Dr. Cooper Owens reflects on the experiences of Irish women, but this is a topic that is not as focused on throughout the monograph. The main focus of this book is on the experiences of black women as experimental subjects for white doctors, but it would be valuable to learn more on the experiences of Irish women. Seeing that this monograph does focus primarily on black women, adding the relationship between American gynecology and Irish women would take away from the main argument being made. Regardless of this, it is important to know the stories of these women as well. Rather than including a chapter towards the end on Irish women, it would be helpful to instead have the stories of Irish women in connection to American gynecology discussed throughout the book similar to the structure used to give the stories of black women. 

Medical Bondage is a book that I would say all people should read. It emphasizes the stories of black women and their role in the history of American gynecology. Dr. Cooper Owens also gives a voice to these black women by sharing their stories. During the time in which these events were occuring, these black women were not given a platform or rights to defend themselves. As a result of this, people are unaware of the actual history of American gynecology and the racist ideologies that make up the field. This monograph exposes the racism of gynecology while providing a voice for the Irish and black women who were silenced and used for experimental purposes. Ultimately, Dr. Cooper Owens’ writing reminds society of the vital role that Irish and black women played in making American gynecology what it is known to be today. 

Works Cited:

Owens, Deirdre Cooper. Medical Bondage: Race, Gender, and the Origins of American Gynecology. University of Georgia Press, 2017. 

“Bio.” Dr. Deirdre Cooper Owens. Accessed December 16, 2022. 


This lecture was a conversation about Judy’s life with a current Davidson student Sarah Todd Hammer. She is an international disabilities rights activist and was a special advisor for Obama and Clinton. She talked about how disables people had less laws that protected them before than now and how she helped improve laws for disabled people. She talked about how her parents had to learn how to navigate the system and that it took a while and that school wasn’t accessible for her. So, this made her have to speak up at a young age for herself and advocate for herself. She even forced herself on a bus she was waiting for a long time because there was no accessible feature. She talked about small changes that Davidson could have to make it more accessible such as the bathroom door being too heavy and maybe some doors just taking them off completely. She also thinks that disabled students need to be a part of more universities and that it should be a bigger part of DEI. This made me think about how DEI is so focused on race and gender and everything else that is a part is left out with one being disabilities. I do work in DEI for some areas on campus and will have to do that in my job teaching next year that it helped open my eyes for more things to focus on and simple fixes that could happen. She talked a lot about how the laws are discriminatory and ways to advocate for oneself or others. I think it’s horrible that people don’t respect the laws that is there to protect disabled people and how it’s overlooked and unlawful, but it’s so common for people to do. These aren’t things I normally think about. One thing I think about is how I normally would think people who double park to be rude, but a friend of mine is disabled and did this because someone was sitting in their car in the handicap parking stall and there was no other place, so they had to double park for that reason. Accommodations help all and are there for a good reason.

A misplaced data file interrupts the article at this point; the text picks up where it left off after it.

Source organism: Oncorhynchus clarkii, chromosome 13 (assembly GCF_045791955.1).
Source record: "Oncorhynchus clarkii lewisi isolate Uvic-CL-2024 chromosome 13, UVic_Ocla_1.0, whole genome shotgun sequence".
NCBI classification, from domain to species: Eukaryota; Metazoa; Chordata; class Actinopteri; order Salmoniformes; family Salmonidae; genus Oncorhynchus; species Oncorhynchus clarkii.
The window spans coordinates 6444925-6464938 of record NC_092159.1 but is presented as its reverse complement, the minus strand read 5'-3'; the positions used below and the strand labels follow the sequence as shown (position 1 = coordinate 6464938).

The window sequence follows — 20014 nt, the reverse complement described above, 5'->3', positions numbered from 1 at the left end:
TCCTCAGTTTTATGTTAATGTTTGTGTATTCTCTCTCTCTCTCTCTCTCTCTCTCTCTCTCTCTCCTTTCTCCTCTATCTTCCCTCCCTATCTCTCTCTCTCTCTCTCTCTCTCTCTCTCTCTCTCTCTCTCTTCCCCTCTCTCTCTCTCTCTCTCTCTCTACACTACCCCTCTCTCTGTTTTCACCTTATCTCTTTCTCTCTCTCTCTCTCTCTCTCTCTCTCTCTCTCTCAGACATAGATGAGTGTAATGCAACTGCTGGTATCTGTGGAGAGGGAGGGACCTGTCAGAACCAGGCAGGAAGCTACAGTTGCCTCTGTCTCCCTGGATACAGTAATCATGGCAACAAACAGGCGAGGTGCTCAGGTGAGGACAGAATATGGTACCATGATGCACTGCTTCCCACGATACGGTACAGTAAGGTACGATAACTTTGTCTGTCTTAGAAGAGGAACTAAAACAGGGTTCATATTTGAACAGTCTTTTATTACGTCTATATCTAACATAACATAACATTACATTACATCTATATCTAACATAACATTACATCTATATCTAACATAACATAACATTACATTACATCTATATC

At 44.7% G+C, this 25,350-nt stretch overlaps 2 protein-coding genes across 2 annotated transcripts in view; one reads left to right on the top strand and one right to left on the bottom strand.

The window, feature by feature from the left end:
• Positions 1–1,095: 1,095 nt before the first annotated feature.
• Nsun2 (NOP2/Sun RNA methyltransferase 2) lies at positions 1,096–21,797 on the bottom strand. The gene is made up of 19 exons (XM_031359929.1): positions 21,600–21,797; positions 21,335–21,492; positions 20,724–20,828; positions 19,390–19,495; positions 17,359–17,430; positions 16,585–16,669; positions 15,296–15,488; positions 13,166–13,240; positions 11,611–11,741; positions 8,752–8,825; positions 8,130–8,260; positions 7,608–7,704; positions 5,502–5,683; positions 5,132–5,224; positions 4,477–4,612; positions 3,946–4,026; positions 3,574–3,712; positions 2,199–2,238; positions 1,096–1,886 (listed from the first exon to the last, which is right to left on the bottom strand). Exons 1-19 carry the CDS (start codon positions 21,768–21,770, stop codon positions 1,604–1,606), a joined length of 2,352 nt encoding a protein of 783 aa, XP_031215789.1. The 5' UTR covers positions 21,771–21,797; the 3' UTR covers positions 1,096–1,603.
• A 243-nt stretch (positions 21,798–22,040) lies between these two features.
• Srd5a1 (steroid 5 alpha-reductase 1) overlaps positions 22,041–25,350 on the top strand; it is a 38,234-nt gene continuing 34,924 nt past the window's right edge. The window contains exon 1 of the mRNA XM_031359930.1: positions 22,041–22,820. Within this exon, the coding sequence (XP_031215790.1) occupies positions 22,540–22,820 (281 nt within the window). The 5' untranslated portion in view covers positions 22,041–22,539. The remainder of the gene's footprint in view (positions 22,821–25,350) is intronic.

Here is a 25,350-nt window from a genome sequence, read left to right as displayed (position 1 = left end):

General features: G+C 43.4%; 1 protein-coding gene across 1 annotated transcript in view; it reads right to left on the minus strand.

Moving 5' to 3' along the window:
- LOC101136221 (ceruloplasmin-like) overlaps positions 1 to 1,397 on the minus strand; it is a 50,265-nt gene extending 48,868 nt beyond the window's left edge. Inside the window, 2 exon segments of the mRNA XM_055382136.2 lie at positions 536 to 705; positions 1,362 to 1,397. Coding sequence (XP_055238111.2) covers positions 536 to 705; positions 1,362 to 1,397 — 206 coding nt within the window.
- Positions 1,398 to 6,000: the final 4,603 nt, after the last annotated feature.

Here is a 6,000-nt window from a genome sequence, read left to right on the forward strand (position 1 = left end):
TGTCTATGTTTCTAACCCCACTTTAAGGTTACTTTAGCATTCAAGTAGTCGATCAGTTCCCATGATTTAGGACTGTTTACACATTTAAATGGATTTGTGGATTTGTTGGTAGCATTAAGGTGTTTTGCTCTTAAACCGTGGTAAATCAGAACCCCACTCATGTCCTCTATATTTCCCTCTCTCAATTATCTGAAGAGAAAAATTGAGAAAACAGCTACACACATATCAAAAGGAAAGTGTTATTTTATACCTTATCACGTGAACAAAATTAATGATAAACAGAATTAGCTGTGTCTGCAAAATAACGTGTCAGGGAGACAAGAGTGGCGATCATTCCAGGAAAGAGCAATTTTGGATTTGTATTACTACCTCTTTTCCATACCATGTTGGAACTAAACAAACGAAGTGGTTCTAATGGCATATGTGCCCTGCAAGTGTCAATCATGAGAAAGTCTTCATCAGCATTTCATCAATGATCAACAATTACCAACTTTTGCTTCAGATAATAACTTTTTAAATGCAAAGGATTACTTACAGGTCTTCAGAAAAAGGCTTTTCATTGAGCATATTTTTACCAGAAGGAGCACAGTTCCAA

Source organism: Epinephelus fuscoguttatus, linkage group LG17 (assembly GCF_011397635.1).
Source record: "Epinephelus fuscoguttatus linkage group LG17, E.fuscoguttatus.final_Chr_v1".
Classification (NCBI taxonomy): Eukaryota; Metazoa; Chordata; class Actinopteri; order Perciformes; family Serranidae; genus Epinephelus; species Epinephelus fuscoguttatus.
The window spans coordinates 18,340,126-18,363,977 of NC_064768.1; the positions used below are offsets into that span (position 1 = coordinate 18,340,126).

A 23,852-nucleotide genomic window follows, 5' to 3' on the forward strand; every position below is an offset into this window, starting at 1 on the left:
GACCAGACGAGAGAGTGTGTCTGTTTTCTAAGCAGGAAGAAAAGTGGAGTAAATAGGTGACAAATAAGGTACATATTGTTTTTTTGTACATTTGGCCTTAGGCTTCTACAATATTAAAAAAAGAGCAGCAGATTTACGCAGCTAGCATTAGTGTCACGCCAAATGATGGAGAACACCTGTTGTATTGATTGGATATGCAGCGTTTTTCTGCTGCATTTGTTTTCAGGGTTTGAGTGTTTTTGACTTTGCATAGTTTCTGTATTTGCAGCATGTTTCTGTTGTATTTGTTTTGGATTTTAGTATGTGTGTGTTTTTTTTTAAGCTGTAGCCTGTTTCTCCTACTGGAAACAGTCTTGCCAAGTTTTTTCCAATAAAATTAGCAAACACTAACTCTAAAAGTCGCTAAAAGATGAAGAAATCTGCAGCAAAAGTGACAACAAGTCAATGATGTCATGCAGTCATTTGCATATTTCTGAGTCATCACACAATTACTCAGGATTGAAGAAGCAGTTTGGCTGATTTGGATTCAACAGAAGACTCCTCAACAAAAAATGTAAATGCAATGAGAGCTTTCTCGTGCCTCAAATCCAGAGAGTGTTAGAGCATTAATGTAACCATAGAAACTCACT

No Product Day Challenge

When deciding to consciously take part in the no product day challenge, I thought it would be easier than it seemed to be. There are days that I forget to put on deodorant or perfume, so it wouldn’t be that bad I thought, but people’s comments surprised me that day. I told my partner that I was doing this challenge, explaining about what we learned in class at the time with the history of deodorant and how I didn’t really need it. Immediately he said that no wonder people in GSS stink. I never expected that comment and didn’t think my friends who are taking GSS classes stink at all. I think it was a joke, but it still struck me as surprising that he said that. Then, I met up with a friend who I told that I was doing this challenge, he was like you’re gross! This also confused me. There are times I haven’t used deodorant before because I forgot, but how is not using it for one day gross? It was surprising to me how ingrained it was in people’s mind that no deodorant = stink and gross. If I didn’t tell my friends and partner that I was doing this challenge, I believe no one would’ve made these comment. But why is it that the thought of it grosses people out?

Now, I don’t use deodorant or perfume unless I’m going to an event. I think of products I used to buy that now I don’t such as shaving cream. My family used to constantly tell me that not shaving as a girl is gross which took a long time to get over, but now when people tell me that, it only stings a little bit. So I actually enjoy not using makeup, shaving products, perfume, deodorant, etc because it saves me time and money as well as doesn’t take up too much space and my space is less cluttered.

Diet Culture Token

December 5th, 2022

Diet Culture Bomb: On TikTok when a video comes up of a girl discussing how dieting changed her life and that she wants to become an inspiration to other cultures to demonstrate the resolve and importance of dieting and losing weight.